The Resolutions affirmed the Assembly members' loyalty to the Crown, but they also listed a long series of political demands – such as increasing powers for self-government, including the awarding to Lower Canada of Responsible Government (making the Executive Council responsible to the elected Assembly).
The Resolutions were ignored for three years, during which time members of the Patriotes began to agitate for rebellion. In 1837 the Legislative Assembly refused to approve money for supplies to the unelected Executive Council, which resulted in the civil service going unpaid, all public works grinding to a halt and the colonial government becoming virtually paralyzed. The anglophone minority reacted by forming constitutional associations and appealing to the British government to resist the Assembly.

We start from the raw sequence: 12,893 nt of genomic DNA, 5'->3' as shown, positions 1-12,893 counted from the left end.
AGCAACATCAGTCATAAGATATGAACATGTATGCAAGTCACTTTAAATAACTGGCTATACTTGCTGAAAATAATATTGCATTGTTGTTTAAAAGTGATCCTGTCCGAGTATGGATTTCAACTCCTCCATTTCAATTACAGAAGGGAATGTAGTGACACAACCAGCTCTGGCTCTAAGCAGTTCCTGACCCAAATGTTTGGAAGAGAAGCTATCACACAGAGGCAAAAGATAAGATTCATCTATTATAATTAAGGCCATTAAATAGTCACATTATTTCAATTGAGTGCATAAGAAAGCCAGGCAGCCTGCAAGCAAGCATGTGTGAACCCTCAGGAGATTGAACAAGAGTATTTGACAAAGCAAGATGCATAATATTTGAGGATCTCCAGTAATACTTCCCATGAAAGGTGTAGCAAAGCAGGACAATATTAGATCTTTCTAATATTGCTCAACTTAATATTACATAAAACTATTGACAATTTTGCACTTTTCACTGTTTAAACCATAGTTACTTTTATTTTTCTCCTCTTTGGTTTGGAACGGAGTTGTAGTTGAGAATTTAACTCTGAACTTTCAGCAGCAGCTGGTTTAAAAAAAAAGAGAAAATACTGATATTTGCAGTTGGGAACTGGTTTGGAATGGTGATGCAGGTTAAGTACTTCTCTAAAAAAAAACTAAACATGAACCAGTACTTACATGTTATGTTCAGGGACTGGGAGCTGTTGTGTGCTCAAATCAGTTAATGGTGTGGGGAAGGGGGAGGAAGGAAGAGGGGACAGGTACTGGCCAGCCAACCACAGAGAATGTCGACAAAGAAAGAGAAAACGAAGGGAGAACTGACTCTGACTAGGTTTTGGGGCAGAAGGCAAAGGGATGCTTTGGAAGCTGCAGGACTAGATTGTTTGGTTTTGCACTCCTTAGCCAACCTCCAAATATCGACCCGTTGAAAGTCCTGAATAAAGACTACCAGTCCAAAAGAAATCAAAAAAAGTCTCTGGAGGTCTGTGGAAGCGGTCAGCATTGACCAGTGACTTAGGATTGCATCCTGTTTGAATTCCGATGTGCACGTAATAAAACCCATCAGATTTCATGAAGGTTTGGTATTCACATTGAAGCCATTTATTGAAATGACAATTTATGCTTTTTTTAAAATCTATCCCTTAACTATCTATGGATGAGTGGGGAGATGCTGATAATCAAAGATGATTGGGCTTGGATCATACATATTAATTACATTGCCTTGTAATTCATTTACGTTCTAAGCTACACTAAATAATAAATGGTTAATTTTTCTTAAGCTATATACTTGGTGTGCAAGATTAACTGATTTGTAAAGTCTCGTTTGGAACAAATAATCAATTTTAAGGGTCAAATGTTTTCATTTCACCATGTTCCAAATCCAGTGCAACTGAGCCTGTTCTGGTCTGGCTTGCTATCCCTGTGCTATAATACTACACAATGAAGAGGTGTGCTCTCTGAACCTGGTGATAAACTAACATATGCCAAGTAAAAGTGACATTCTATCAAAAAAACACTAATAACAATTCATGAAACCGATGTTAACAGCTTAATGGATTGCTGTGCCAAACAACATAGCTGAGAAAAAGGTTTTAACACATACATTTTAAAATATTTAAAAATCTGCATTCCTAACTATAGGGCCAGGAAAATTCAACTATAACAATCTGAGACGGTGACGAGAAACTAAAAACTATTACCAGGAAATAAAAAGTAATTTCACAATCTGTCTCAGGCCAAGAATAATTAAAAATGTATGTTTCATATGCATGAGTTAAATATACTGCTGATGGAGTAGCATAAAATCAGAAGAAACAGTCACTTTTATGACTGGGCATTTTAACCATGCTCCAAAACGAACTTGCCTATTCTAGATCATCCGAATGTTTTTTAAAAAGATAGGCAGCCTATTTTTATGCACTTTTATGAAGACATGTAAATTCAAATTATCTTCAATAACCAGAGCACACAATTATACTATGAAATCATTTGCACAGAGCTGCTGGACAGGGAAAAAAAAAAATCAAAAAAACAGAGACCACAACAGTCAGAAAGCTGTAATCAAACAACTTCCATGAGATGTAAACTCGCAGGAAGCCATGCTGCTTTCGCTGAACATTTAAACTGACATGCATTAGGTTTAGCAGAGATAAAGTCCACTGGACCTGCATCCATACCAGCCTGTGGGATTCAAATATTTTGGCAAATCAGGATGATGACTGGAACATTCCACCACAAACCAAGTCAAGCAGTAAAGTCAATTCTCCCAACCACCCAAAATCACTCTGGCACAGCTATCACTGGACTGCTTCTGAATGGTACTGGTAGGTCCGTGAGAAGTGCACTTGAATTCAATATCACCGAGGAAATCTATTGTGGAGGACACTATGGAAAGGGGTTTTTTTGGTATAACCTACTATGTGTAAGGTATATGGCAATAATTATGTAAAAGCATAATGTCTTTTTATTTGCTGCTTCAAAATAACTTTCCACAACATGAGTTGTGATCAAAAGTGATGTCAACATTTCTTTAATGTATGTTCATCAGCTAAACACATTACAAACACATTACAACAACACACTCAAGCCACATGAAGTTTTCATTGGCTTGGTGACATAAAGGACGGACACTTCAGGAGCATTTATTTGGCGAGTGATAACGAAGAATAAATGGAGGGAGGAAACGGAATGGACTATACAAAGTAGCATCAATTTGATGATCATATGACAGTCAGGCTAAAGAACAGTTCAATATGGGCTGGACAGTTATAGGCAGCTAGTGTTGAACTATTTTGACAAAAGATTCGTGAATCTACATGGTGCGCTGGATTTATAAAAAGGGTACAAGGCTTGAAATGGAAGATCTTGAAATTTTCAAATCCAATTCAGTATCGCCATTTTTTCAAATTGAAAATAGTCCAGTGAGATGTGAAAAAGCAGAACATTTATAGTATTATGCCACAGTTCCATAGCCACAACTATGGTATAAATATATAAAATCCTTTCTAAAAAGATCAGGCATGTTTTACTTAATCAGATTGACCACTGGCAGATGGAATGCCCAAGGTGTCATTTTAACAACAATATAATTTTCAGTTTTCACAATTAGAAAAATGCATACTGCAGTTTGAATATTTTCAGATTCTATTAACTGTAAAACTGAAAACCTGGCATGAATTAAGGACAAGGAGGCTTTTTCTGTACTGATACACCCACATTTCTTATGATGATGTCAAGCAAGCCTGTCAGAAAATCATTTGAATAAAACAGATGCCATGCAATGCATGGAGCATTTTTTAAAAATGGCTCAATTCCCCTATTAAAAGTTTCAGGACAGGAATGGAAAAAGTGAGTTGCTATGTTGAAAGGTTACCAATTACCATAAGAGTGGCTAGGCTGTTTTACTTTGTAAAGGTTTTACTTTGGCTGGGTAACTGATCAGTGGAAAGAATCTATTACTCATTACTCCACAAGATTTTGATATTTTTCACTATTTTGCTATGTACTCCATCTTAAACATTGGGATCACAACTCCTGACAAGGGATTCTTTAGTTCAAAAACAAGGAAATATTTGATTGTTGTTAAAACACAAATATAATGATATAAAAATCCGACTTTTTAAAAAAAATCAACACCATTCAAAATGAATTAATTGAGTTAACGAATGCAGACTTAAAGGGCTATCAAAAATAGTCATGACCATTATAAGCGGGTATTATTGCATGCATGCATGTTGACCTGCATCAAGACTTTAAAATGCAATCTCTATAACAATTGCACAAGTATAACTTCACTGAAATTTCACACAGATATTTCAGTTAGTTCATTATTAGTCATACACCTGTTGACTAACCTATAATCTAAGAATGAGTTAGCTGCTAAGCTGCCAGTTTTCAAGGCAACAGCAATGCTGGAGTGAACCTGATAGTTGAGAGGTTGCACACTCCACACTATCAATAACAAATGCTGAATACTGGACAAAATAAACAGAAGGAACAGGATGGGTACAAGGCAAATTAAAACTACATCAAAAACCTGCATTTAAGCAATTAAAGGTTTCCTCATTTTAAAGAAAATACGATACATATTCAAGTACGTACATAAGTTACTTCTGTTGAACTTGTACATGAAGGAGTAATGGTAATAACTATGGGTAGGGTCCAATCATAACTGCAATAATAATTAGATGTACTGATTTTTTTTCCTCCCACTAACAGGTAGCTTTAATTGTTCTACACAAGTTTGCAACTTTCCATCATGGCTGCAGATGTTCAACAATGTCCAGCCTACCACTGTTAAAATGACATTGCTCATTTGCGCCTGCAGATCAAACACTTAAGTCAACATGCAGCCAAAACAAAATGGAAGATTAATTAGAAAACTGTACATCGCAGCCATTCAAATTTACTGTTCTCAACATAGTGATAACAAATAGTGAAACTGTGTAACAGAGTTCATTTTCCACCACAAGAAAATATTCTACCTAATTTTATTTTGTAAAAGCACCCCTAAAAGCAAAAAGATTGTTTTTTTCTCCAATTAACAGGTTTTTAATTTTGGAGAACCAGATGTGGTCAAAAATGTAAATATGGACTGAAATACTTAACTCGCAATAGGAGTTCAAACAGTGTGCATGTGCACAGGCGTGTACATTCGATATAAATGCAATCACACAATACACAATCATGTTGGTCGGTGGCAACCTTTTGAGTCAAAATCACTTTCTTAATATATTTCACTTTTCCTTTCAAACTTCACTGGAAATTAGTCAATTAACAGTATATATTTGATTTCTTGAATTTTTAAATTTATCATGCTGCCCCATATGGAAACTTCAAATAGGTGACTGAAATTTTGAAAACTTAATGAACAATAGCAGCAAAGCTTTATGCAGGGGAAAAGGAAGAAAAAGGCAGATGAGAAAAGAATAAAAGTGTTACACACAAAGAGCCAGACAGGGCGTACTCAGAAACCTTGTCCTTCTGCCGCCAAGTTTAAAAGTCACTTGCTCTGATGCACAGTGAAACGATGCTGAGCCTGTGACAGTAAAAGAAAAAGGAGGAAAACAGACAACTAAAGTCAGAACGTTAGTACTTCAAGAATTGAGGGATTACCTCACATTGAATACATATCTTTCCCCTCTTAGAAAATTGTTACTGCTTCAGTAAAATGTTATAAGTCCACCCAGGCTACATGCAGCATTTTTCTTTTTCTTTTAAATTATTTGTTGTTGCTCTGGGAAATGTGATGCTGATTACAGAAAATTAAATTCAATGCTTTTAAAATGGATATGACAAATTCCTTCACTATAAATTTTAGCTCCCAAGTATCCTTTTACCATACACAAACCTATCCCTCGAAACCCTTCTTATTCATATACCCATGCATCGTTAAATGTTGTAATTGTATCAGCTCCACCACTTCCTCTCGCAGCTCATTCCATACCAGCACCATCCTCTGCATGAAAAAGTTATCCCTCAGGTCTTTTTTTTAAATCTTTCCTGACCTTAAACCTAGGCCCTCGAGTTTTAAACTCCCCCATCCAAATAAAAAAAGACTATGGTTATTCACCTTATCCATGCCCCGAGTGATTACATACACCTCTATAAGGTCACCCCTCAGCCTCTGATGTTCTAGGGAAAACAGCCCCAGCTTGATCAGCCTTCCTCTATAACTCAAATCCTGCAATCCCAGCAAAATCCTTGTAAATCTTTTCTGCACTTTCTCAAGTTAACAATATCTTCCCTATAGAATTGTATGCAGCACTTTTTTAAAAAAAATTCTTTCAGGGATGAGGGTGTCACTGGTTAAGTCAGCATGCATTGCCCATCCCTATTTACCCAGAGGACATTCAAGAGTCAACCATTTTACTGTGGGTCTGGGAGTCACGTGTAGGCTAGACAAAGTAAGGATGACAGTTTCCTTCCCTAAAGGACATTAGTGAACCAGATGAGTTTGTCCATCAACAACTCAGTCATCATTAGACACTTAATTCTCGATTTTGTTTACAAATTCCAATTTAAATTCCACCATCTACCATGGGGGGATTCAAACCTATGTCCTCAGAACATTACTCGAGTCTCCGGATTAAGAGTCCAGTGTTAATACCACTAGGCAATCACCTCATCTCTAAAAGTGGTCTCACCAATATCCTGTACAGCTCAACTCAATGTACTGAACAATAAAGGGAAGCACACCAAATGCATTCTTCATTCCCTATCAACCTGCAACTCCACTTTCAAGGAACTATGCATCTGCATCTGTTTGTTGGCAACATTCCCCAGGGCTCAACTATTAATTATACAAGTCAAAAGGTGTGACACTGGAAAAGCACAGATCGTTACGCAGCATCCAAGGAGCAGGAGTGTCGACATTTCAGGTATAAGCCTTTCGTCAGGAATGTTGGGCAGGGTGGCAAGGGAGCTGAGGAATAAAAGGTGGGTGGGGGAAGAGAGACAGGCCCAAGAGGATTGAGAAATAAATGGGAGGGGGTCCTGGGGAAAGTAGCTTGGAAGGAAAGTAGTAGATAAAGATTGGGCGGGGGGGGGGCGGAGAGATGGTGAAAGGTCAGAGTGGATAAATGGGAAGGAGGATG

Neither the Patriote Party nor its political opponent, the British Party, was a monolithic entity; there was more to Lower Canadian politics than "two nations warring in the bosom of a single state," as Lord Durham described the problem in 1838. But as the extremists on both sides drifted toward violence, the ethnic division became more pronounced.
In March the British government pushed through Parliament in London its official response to the 92 Resolutions. This came in the form of the 10 Russell Resolutions (named after Britain's Colonial Secretary, Lord Russell), which rejected all the major demands of the Patriotes, and gave the governor, Lord Gosford, the power to take money from the provincial treasury to pay the officials in the colony.